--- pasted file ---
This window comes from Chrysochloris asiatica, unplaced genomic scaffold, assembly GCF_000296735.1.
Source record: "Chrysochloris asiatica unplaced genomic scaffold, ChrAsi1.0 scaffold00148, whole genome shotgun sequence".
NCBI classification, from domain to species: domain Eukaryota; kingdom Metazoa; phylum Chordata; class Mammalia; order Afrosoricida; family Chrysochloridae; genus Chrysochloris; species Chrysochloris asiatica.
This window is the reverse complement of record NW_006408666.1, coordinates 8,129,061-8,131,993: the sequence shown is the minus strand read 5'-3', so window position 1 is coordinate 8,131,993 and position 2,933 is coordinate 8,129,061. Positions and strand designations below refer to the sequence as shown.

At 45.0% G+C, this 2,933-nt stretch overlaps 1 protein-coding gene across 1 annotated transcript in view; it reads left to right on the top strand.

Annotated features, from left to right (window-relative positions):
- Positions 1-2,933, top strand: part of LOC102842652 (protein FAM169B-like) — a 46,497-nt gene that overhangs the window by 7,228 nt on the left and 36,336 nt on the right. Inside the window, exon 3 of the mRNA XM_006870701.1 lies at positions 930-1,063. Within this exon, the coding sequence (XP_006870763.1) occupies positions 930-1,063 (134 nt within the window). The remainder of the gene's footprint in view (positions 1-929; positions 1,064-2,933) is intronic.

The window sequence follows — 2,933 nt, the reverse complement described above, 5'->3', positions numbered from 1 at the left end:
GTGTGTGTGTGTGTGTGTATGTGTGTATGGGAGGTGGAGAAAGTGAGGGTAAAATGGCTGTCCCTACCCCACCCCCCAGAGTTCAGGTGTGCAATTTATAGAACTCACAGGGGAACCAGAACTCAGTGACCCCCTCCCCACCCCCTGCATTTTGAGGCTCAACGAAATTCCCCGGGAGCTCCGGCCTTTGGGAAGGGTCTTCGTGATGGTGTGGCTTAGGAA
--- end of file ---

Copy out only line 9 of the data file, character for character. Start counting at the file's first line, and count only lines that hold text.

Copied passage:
GTGTGTGTGTGTGTGTGTATGTGTGTATGGGAGGTGGAGAAAGTGAGGGTAAAATGGCTGTCCCTACCCCACCCCCCAGAGTTCAGGTGTGCAATTTATAGAACTCACAGGGGAACCAGAACTCAGTGACCCCCTCCCCACCCCCTGCATTTTGAGGCTCAACGAAATTCCCCGGGAGCTCCGGCCTTTGGGAAGGGTCTTCGTGATGGTGTGGCTTAGGAA